Just because school is out for summer doesn’t mean every student is taking a break from learning. Many students from the Fayette County Public School’s (FCPS) STEAM Academy have participated in labs and even undergraduate research at the University of Kentucky to further enhance their already innovative educational experience.
The STEAM Academy (which stands for science, technology, engineering, arts and mathematics) opened in Lexington last fall, offering its students a blended learning instructional program, focusing on mastery learning, personalized instruction and opportunities to engage in resources at UK. The school functions under a partnership between FCPS and UK (led by the College of Education), offering dual/college credit opportunities in UK courses taught by UK faculty and “near peer” instructors (undergraduate and graduate students majoring in education). The program is temporarily housed in the old Johnson Elementary School on East Sixth Street.
Student agency is one of the key elements of STEAM, as students take ownership of their learning by choosing their instructional delivery, schedule and learning style that involves real-world problem solving in topics that are of interest to them.
One of the students, Stephanie Bamfo of Lexington, did just that. She is interested in pursuing a career in pharmacy one day but wasn’t quite sure where to start. At the end of the school year, Sylvie Garneau-Tsodikova, associate professor in the UK College of Pharmacy, came to STEAM to work with the students. Bamfo got her email address, and took the initiative to ask if she could work with Garneau-Tsodikova sometime this summer. To her delight, Garneau-Tsodikova invited Bamfo to work with her in her lab full-time this summer.
“We get so many more opportunities (in STEAM),” Bamfo said. “And because we are connected to a school like UK, we are more likely to get to do more things than a student that has to wait until they graduate high school before they can get out and do anything. By the time we are in college, we’ll have so many tricks up our sleeves that most people don’t learn until their second or third year of college.”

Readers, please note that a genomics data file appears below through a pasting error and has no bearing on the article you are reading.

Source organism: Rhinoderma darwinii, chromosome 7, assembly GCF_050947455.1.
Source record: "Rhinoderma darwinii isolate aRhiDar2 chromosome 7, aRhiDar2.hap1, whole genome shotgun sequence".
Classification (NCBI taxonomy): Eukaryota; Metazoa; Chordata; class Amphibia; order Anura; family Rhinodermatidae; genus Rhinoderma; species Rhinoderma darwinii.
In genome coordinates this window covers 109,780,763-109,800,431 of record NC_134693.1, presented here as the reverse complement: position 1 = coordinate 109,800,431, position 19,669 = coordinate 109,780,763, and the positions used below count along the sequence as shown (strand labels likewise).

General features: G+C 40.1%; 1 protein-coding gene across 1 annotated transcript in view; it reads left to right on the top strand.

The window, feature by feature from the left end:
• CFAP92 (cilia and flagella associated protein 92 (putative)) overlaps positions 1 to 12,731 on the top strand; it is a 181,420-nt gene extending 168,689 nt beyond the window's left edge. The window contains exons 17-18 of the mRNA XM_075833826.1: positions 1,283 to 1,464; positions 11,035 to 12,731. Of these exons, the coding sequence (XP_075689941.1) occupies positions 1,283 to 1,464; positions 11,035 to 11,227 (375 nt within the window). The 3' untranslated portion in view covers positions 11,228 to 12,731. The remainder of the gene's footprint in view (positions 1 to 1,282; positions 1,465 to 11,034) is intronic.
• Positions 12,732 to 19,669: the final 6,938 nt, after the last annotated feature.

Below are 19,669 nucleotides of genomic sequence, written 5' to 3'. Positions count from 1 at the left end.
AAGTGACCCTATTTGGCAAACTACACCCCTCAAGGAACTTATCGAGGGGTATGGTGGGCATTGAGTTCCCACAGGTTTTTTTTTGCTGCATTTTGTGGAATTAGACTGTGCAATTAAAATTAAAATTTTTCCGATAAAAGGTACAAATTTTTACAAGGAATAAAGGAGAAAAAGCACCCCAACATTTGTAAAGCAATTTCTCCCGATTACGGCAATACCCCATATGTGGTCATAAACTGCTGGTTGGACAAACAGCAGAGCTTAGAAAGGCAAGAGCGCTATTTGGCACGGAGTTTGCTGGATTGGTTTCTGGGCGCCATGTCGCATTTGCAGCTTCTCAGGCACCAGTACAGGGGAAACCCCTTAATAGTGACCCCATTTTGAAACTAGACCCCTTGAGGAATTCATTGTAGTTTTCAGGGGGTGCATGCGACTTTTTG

The opportunity solidified Bamfo’s decision to pursue pharmacy.
“I am set on pharmacy. I am a science geek and I just love the idea of researching and getting further into something. With pharmacy you have to go so deep into it and try to analyze every aspect of whatever the drug is or whatever the chemical is, so just working with that and being more hands on and using my critical thinking is something great.”
Bamfo and some of her peers from STEAM also participated in a chemistry lab workshop at UK shortly before the school year ended in May.
“At the beginning of this semester they chose a few of us to come here, because next year we will do chemistry, and now we will have a leg up,” she said. “We get to practice being chemistry students as if we were UK students taking chemistry. It has been really helpful even if we aren’t taking this for a credit, just having the chance to go out and get comfortable in the lab helps.”
For most of the students, it was the first time they had ever been in a chemistry lab and worked with the equipment. Bharath Kumar, a doctoral student in STEM education at UK, helped set up the course for the students along with Christina Munson, part-time clinical faculty in the College of Education’s Department of Curriculum and Instruction, and April French, from the Department of Chemistry in the College of Arts & Sciences.
“We had four months of chemistry classes in W.T. Young Library and toward the end of the year they wanted some hands-on experience, so we gave them the opportunity to be part of a lab,” Kumar said. “We helped arrange the experiments, but we didn’t give too much information because we want them to explore a few things on their own. We want them to get the exposure and learn how it is being in a university lab this size.”
Kumar says that even before they began the lab session, the chemistry classes were never set up like a “traditional classroom.”
“If they wanted to have a group discussion about a problem, they were welcome to go to a different part of the library, have a discussion and then come back,” he said. “They thoroughly enjoyed that freedom that they were getting. A theme behind doing this chemistry process was not to dump them with chemistry stuff — we wanted them to gradually progress and get a feeling for what to expect. So, it’s more of a head start towards chemistry, not just a pure chemistry class.”
Transitioning from high school to college can be a struggle for many students, and Kumar believes these types of programs, like the chemistry lab in the STEAM Academy, should be incorporated into all high schools.
“Students need to get this type of exposure,” he said. “They can do well in chemistry in high school, but they don’t know what to expect in college. These students in the program benefitted a lot.”
“Personally, I can say that STEAM Academy truly is a school to look out for in the future, because even though it is our first year, we have accomplished so much that people wouldn’t believe high school freshmen have already done,” Bamfo said. “It’s been a great experience to get out there.”